The river crossing puzzle

The river crossing puzzle
By Roy Peary, North West Section Treasurer

The North West Section co-hosted a technical paper evening with the Yorkshire Gas Association, on the 13 March, at the Gomersal Park Hotel. Phil Croft, National Grid’s Senior Project Manager for Capital Delivery, gave a presentation on the topic of National Grid’s multi-million pound project to replace a gas pipeline which stretches 5km, 35m beneath the River Humber. Consent for the work was granted in August 2016 and the project is expected to be complete by 2020. 

On a peak winter day, this 42in steel pipeline transports around 20 per cent of the UK’s gas. The existing pipeline crossing lies in the bed of the river and is at risk of being exposed by strong tidal currents. Phil explained the work carried out a few years ago to keep the pipeline buried on the river bed, but a long-term solution was needed. He started by outlining several alternative routes that had been considered and why they were discounted. He also explained why the flooded segmental tunnel option was chosen over other possible methods, a technique not unique to this project, but at 4.86km long would be the world’s longest tunnelled pipeline river crossing. 

He then went on to explain the type of contract National Grid used, how the contractor selection process worked and details of the partnership that won the contract. In fact, the contract was awarded, and other preliminary work complete under planning approvals, before the Development Consent Order was approved, both to ensure the earliest possible commissioning date. Phil went on to describe the traffic management arrangements needed to deliver the massive logistical challenge of material delivery and spoil disposal. 

Phil described the pipe string area and the bespoke pipe handling equipment built to deal with such a unique project. He explained the insertion and reception pits, plus how the tunnel boring machine (TBM) was manufactured and delivered to site in 16 sections. He also explained how the 4m diameter bore is cut (a few centimetres per hour, to an incredible level of accuracy), how air, power, water and personnel are delivered to the cutting head, and how the slurry is removed, fully treated on site, compacted and taken off site for reuse.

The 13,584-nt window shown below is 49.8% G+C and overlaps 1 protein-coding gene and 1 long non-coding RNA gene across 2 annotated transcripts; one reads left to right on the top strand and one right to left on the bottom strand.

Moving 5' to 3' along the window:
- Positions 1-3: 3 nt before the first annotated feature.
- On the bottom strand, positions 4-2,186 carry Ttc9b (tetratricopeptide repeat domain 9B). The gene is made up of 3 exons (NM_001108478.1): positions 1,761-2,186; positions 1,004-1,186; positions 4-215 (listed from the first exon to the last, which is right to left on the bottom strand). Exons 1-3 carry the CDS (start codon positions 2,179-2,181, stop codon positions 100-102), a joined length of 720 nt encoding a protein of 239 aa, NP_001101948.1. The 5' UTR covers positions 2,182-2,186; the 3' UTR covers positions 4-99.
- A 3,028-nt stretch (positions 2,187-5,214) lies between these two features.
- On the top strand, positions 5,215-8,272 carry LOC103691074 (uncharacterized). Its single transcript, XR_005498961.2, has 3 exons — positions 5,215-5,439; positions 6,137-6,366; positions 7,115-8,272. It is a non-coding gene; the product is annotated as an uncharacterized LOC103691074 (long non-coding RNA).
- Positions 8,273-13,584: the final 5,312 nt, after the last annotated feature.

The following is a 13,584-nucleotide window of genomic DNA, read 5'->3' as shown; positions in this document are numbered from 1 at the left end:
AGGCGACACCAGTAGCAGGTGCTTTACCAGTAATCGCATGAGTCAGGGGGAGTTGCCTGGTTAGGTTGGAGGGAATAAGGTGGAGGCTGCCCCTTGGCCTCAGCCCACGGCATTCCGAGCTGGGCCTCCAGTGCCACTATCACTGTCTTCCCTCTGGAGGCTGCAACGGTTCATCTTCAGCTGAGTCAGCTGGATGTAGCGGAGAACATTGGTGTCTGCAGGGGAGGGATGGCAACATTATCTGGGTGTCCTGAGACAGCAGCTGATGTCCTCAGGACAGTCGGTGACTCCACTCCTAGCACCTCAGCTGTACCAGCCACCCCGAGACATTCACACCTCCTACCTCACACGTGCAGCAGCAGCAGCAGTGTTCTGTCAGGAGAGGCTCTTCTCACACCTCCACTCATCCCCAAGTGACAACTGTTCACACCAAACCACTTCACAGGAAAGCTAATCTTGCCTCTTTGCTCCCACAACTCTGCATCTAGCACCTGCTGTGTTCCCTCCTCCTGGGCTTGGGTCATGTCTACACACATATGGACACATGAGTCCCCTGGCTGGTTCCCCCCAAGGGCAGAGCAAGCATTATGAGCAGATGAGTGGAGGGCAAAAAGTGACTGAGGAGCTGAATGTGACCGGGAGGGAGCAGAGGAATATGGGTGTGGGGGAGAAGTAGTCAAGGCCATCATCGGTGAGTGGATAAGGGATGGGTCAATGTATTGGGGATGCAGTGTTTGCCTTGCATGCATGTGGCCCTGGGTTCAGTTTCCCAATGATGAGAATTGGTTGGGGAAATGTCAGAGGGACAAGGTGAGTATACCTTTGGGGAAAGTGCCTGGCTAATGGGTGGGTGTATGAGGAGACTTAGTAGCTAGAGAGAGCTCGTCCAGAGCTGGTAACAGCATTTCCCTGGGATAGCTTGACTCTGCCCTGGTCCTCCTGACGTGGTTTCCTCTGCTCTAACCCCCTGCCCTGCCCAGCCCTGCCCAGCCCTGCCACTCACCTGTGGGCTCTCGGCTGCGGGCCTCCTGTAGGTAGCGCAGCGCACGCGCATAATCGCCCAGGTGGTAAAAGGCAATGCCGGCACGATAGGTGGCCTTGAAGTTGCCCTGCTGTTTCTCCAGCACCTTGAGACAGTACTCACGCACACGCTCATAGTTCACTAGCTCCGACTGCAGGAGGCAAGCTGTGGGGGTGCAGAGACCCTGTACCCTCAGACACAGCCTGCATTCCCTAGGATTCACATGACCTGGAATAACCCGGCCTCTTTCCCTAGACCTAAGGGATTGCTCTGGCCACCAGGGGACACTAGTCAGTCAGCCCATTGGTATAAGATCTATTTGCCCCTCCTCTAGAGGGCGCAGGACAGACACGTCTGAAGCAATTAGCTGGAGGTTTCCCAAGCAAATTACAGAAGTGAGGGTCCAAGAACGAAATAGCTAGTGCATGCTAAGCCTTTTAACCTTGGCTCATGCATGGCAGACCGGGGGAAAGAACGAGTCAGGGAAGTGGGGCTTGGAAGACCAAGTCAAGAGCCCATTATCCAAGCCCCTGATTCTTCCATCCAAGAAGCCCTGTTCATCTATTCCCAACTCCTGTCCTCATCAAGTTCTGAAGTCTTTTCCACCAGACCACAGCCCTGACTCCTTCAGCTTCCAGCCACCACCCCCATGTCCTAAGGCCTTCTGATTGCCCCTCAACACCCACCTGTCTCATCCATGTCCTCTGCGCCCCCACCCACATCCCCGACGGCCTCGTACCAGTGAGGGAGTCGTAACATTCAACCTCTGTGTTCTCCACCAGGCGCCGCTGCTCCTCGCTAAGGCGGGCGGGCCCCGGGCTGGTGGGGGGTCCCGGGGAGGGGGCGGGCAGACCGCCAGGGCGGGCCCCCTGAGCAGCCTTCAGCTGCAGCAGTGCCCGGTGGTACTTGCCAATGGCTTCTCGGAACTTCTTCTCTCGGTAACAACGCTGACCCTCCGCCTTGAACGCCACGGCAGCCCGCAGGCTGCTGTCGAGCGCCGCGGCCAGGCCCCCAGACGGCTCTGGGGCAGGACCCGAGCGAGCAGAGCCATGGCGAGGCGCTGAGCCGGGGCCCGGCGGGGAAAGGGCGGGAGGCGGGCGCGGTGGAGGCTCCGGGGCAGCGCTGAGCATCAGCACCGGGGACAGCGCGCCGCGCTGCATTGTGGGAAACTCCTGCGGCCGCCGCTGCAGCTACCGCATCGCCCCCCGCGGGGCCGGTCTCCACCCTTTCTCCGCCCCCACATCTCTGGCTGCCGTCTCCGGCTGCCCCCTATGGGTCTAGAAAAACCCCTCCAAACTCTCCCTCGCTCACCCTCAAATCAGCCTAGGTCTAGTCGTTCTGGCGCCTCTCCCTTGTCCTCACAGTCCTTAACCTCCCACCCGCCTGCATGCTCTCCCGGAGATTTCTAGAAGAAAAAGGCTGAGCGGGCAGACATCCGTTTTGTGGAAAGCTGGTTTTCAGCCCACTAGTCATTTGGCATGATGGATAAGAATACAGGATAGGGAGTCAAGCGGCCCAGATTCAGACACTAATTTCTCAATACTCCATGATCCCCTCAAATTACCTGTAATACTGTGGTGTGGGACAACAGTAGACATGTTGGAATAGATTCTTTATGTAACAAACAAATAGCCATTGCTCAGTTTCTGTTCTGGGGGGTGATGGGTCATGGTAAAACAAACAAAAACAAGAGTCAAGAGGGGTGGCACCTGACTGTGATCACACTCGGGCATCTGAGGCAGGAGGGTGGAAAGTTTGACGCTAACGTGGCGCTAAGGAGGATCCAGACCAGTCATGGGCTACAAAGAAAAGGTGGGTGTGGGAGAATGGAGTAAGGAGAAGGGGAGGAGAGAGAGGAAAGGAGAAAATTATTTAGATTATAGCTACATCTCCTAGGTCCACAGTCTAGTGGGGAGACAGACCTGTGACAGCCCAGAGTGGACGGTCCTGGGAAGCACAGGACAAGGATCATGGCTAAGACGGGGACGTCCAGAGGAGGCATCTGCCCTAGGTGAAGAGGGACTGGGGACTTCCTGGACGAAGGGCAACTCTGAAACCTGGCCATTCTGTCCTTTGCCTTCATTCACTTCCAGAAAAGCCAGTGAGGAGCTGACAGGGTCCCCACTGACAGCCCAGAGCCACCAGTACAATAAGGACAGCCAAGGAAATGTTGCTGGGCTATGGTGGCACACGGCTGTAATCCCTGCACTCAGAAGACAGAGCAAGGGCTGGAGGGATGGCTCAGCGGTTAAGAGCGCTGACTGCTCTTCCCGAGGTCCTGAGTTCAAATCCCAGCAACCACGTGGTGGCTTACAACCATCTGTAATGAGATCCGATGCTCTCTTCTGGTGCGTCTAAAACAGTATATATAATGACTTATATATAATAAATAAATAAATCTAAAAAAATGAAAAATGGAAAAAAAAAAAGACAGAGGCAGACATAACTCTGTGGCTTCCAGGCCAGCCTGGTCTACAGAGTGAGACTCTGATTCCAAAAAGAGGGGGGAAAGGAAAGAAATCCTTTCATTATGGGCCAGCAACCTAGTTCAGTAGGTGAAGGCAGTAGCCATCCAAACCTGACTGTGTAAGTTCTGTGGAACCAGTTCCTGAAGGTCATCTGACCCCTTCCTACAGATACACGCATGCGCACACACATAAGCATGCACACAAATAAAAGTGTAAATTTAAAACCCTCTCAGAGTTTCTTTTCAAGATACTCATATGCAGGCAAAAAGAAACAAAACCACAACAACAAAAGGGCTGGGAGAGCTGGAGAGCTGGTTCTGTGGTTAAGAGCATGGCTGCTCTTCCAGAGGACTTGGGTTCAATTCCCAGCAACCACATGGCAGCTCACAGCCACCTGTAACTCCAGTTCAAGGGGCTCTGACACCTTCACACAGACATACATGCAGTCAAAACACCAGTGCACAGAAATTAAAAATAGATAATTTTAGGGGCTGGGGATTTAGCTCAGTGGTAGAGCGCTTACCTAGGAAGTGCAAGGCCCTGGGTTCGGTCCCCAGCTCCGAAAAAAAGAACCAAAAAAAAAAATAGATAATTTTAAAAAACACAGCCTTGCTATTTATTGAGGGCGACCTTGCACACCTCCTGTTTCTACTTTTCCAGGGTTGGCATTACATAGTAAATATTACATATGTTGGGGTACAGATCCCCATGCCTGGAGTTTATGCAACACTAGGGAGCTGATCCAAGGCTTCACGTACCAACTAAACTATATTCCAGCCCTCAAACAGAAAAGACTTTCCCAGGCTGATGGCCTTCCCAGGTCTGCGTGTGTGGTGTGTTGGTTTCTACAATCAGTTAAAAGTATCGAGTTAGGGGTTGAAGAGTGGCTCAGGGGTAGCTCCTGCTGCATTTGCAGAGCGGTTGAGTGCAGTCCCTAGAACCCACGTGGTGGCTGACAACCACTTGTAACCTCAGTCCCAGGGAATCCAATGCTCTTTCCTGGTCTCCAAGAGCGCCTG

Throughout the presentation, Phil detailed the safety, environmental and ecological considerations being made at each stage. Phil also suggested one of the greatest successes of the project has been the early and continuous engagement of other stakeholders, enforcement agencies and the local community. This community engagement is typified by the competition held to name the TBM. Kacey Doney, a local pupil won by suggesting the TBM be named ‘Mary’, after Mary Fergusson, the first woman Fellow of the Institution of Civil Engineers. 

Tommy Knott, IGEM North West Section Chair, said: “Phil’s presentation was one of the most engaging and interesting I have ever heard.” Mary is now over halfway to reaching the world record. Check her progress at 

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